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The Morning Bell: So long, 2017

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Good Friday morning! 

This is the final Morning Bell of 2017, a year made up of continued financial and staffing challenges for Oklahoma schools, while also stories of triumph and success. I'll have a look at the year in public education in Sunday's Oklahoman

But here are some of the big #oklaed stories from the past year, not necessarily in a particular order:

An Oklahoma charter school group is suing the state Board of Education over inequities in how charters are funded in comparison with traditional public schools. This lawsuit will carry over into the new year. Speaking of charters, Oklahoma will receive $16.5 million in federal funds to open and expand dozens of charter schools across the state.

Oklahoma's public schools started the 2017-18 school year with 536 teacher vacancies and at least half of the state's districts have said they will increase class sizes in response to a shortage of certified teachers.

In its third annual district survey, the Oklahoma State School Boards Association put out more numbers on what many educators have called a crisis when it comes to finding traditionally trained teachers to fill classroom positions and it showed most districts say teacher hiring is getting worse.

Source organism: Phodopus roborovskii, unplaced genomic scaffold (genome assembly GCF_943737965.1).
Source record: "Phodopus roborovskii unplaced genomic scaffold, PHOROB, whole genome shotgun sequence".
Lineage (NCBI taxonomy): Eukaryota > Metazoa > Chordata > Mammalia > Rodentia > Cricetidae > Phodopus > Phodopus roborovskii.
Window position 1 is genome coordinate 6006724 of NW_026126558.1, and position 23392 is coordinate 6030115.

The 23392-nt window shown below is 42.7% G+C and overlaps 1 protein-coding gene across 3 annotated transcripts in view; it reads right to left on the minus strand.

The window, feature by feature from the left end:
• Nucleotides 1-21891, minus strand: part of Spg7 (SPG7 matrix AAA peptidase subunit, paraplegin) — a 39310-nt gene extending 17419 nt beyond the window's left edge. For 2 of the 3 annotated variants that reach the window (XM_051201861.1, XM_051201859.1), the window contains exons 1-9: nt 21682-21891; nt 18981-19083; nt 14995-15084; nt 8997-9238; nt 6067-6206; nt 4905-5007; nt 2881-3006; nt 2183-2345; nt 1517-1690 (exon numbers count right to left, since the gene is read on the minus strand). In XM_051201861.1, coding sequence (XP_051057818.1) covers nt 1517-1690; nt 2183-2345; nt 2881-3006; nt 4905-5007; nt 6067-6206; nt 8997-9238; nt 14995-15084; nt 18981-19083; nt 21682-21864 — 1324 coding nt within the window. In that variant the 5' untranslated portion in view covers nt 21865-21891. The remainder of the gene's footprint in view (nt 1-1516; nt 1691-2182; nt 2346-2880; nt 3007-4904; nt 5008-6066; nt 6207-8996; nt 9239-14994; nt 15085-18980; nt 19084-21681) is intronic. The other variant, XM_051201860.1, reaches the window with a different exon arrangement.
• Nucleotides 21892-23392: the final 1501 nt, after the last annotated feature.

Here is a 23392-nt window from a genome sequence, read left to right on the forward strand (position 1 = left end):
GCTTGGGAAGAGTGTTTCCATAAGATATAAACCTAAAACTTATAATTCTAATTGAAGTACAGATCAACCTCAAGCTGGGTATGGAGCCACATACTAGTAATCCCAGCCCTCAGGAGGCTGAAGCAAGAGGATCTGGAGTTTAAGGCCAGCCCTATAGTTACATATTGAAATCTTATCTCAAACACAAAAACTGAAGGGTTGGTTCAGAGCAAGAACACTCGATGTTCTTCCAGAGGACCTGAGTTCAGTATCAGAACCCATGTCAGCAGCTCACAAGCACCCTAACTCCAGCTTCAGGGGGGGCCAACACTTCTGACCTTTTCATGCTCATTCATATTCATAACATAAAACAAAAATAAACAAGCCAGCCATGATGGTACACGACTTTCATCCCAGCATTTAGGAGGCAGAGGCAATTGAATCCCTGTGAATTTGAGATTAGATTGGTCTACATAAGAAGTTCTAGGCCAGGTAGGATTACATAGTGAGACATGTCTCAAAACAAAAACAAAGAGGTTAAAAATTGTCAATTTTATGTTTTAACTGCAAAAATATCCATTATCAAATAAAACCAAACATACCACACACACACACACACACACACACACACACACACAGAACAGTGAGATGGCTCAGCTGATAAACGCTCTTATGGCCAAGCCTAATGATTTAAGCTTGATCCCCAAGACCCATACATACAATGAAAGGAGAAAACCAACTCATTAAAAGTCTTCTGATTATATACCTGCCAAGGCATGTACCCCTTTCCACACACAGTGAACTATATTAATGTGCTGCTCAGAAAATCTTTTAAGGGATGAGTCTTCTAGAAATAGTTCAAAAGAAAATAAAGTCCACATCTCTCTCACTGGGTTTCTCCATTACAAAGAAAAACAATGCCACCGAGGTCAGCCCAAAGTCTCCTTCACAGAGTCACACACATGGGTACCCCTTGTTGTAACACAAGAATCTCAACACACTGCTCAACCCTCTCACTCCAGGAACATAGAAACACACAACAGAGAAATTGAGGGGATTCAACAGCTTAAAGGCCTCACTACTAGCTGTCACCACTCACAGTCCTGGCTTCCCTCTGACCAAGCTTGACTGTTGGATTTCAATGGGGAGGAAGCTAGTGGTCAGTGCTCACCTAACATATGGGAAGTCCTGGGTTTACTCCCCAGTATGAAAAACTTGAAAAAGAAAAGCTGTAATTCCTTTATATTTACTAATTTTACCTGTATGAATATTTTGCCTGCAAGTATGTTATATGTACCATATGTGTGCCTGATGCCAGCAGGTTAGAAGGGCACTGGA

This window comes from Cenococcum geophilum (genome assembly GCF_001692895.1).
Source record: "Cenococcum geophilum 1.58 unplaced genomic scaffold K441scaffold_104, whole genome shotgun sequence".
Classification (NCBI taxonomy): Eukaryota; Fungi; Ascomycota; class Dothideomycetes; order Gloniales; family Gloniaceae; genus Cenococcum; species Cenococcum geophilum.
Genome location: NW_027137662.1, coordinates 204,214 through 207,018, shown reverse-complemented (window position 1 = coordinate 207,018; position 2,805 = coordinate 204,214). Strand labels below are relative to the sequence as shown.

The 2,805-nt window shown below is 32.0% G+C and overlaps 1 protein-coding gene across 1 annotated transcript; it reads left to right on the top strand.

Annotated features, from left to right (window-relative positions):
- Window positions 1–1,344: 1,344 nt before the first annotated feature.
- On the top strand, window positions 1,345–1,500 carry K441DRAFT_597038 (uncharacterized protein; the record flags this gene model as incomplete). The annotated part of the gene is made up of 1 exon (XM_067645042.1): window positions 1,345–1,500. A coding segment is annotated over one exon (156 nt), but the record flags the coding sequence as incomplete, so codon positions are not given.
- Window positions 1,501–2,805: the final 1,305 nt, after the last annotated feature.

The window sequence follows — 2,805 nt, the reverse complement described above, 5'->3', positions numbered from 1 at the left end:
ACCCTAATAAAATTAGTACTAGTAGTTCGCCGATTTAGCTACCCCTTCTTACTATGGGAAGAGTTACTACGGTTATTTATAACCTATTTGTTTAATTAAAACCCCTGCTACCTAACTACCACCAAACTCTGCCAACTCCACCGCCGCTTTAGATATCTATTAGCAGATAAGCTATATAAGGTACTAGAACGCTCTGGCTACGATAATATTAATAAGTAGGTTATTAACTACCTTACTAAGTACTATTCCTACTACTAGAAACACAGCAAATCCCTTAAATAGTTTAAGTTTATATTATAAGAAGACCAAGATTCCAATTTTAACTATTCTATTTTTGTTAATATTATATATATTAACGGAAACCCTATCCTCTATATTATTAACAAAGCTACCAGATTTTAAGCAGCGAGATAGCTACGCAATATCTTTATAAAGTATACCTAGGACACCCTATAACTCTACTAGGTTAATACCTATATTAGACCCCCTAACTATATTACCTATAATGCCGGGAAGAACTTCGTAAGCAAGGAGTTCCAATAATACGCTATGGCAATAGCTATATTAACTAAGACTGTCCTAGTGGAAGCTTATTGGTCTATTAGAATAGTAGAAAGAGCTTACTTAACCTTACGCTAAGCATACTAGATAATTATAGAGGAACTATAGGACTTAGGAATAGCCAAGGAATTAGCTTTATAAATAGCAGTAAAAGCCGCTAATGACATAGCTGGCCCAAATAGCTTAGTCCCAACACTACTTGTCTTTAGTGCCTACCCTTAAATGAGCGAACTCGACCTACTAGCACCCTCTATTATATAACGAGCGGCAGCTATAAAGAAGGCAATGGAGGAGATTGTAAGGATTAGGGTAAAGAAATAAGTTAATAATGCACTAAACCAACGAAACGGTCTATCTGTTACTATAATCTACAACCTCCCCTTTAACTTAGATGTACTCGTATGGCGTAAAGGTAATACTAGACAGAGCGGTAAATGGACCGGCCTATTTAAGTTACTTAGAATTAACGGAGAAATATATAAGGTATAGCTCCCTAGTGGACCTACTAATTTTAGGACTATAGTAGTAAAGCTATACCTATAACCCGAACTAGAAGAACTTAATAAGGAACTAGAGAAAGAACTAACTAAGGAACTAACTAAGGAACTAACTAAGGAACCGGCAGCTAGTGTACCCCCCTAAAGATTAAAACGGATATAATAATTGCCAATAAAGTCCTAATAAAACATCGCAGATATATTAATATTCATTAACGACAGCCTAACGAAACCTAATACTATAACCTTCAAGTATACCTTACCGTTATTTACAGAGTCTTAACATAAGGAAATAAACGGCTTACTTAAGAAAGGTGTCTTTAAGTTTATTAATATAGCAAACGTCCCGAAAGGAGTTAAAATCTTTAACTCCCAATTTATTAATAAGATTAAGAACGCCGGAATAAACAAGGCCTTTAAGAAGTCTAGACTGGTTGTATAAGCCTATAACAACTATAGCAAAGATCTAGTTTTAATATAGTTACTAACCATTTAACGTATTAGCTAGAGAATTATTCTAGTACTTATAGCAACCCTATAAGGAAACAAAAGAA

Nonwhite students now outnumber white students in Oklahoma public schools, according to the latest enrollment figures released from the state Department of Education. 

2017 was a year that also saw a teacher elected to the Legislature, the state adopted a new plan for assessing schools, the state Board of Education approved two "rural" charter schools and the announced end of DACA has created panic in some schools and communities. Read more in Sunday's newspaper. 

Looking ahead to 2018

KOSU's Emily Wendler recently discussed what she expected to the big education issues of 2018: "School funding and that can be split into two things: Teacher pay and school budgets. It’s been talked about for years by lawmakers and the state superintendent, but even the governor is really ramping up her rhetoric — on teacher pay, especially. She recently crashed a teacher recruitment fair that was being put on in an Oklahoma hotel by a bunch of Dallas schools."

Listen to the entire segment here

John Rex parents seek to oust Humphreys

Former Oklahoma City mayor Kirk Humphreys is facing pressure to resign from the board of the downtown charter school he helped create but has said he has no plans to do so. A group of parents leading the call for his removal said they feel even more strongly following a private meeting with Humphreys last week when they said he threatened to take funds with him should he leave. You can read more here

Settlement in Tulsa school bus assault

Tulsa Public Schools has agreed to a $35,000 settlement in a civil suit filed by the victim of an alleged 2015 student-on-student sexual assault on a TPS bus, reports Samuel Hardiman of the Tulsa World